Greenville County Public Schools Capital Construction Program

Faithful+Gould was an integral part of a four-firm consortium, called Institutional Resources, which delivered total program management services to the fast-growing School District of Greenville County, South Carolina. The program covered 70 individual construction projects totaling over 7.8 million square feet. Our team established a unique $1 billion bond financing program.

In addition, we provided:

  • Building condition assessments and programming,
  • Cost modeling,
  • Value management,
  • Community input and involvement; and 
  • The development of a long range facilities plan.

We also handled site acquisition; architect selection; bid package preparation and taking of bids; preparation of construction contracts; move coordination; quality assurance; safety management and management of the overall construction efforts. In addition we managed the minority and small business participation program. The project began in March 2002 with a complete evaluation of the entire county's facility inventory and the development of a concise plan to identify needs and meet the Greenville County School Board's goals and objectives. Completed in December 2007, the Greenville County school system now has capacity for more than 70,000 students, representing an increase of approximately 25% from previous available space.

The $1 billion program included:

  • 20 new schools
  • 10 expansions
  • 30 renovations and expansions, and
  • 10 renovations

Several schools received designation as magnet or specialty schools and one was designated as a fine arts complex complete with art studios, black box theaters and high end acoustical systems. We also oversaw the construction of a state-of-the-art wastewater treatment plant and numerous infrastructure projects. In the proposal stage of the program, we performed comparative cost analysis of another firm's cost estimate for construction renovations. We developed the initial cost models from a cost per square foot average for each building assembly component. These cost models established the budget estimate. Each building assembly component received a life cycle ranking, and thus the cost of total replacement with new construction established the working estimate base. We established a number of innovative approaches to save Greenville County money both during construction, and operationally, in the future. We used one type of mechanical system in all new elementary schools. By selecting a slightly more expensive four-pipe water system, the School District will save hundreds of thousands of dollars in future operating costs.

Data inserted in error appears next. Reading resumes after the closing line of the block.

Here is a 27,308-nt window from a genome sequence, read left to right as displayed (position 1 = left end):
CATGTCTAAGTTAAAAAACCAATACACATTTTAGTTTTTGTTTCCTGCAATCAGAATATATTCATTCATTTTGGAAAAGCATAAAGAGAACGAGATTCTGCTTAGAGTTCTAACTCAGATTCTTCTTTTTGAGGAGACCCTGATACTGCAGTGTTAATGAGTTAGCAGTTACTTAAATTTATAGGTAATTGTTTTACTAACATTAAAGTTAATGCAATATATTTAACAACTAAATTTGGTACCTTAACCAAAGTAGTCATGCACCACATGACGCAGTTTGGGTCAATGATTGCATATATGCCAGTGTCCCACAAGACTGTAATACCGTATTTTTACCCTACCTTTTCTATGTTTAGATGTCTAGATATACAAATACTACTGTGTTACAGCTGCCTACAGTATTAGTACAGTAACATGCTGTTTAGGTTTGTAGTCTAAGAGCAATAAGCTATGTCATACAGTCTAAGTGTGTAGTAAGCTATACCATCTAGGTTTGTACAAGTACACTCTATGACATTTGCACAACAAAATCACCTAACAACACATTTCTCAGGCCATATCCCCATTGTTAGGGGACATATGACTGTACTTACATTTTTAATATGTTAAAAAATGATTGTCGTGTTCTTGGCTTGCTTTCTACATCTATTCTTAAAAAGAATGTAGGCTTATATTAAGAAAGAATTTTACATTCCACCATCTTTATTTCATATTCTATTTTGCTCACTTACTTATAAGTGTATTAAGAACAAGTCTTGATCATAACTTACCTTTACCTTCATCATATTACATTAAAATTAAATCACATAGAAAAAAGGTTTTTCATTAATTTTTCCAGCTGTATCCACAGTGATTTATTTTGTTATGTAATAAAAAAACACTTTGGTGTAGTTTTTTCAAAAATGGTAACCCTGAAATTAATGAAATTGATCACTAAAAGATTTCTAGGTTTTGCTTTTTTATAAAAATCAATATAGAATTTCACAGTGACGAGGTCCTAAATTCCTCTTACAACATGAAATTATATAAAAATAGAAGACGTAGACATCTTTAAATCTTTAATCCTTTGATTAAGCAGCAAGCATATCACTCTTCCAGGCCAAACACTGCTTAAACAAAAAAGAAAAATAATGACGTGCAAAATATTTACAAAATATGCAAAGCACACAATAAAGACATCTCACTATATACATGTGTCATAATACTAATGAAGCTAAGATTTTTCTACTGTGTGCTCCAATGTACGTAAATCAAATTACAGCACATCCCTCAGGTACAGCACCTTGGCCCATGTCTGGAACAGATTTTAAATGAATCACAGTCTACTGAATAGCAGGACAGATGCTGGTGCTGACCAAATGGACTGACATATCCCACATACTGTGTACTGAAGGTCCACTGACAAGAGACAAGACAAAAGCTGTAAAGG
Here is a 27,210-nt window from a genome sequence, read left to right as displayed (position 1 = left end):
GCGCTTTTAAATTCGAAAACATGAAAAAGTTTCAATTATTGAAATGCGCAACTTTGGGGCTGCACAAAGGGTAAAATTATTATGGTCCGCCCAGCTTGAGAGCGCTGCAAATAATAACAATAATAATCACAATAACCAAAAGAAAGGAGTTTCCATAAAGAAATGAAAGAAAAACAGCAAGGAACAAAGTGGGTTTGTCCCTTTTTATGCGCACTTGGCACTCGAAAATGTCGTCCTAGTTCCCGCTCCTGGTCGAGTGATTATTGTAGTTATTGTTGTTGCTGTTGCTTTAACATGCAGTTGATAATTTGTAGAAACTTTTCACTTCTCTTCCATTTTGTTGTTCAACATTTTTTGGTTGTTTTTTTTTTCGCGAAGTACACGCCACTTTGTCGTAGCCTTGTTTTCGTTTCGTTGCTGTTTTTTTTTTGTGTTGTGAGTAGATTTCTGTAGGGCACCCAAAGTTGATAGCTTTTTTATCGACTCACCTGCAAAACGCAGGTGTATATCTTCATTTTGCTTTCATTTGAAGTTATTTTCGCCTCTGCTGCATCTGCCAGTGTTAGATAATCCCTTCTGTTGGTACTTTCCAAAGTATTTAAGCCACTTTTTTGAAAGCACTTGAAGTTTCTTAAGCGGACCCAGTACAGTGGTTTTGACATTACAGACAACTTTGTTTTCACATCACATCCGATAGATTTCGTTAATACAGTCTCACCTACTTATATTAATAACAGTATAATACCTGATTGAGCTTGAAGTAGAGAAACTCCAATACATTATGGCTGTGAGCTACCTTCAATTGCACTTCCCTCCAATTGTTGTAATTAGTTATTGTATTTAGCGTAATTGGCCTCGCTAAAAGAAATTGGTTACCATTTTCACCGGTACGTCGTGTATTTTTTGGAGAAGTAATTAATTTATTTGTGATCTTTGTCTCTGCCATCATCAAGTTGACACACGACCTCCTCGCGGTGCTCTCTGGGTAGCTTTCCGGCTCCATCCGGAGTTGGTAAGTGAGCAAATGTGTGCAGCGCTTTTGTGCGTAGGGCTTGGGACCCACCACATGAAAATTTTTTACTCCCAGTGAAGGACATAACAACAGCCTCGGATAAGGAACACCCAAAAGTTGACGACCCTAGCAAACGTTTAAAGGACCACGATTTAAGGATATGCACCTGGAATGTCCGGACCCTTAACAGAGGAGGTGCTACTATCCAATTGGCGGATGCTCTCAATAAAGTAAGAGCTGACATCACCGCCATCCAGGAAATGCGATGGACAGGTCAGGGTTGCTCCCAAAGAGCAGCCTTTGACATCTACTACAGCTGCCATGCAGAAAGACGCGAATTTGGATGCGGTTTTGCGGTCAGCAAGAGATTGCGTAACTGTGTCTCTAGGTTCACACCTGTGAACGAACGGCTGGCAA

Additional benefits accrue as well:

  • The energy management software is the same system-wide and thus spare parts are all the same and interchangeable from school to school.
  • The engineering staff can be assigned to any school with a working knowledge of the system, reducing operating errors, job turnover and re-training.
  • The program manager is able to package jobs together for bidding.

Another creative program was our approach to procurement. Because of the size of the program, the program management team set up a program to purchase building materials in bulk. By bulk buying, we were able to afford higher priced, recycled, environmentally-friendly carpet, floor tiles and acoustical ceiling tiles. The team also instituted a prototypical design program for the school types: elementary, middle and high school. These designs take a ‘cookie cutter' approach, using a ‘kit' of common elements which were rearranged to fit each site, topography or school size. Again, by using common building components, materials and approaches, substantial savings were made.

Each of the 70 projects incorporated some level of sustainable ideals, processes and features - as far as possible within the budget. Energy conservation was a key factor for the School District in the development of the program, particularly in the later years. There is an emphasis on natural lighting, web-based HVAC controls and a variety of components to monitor air quality. BRPH Architects designed Riverside High School to achieve LEED Silver certification.The Greenville County Public Schools Capital Construction Program was successfully completed in December 2007. In 2008 it won the CMAA Project Achievement Award.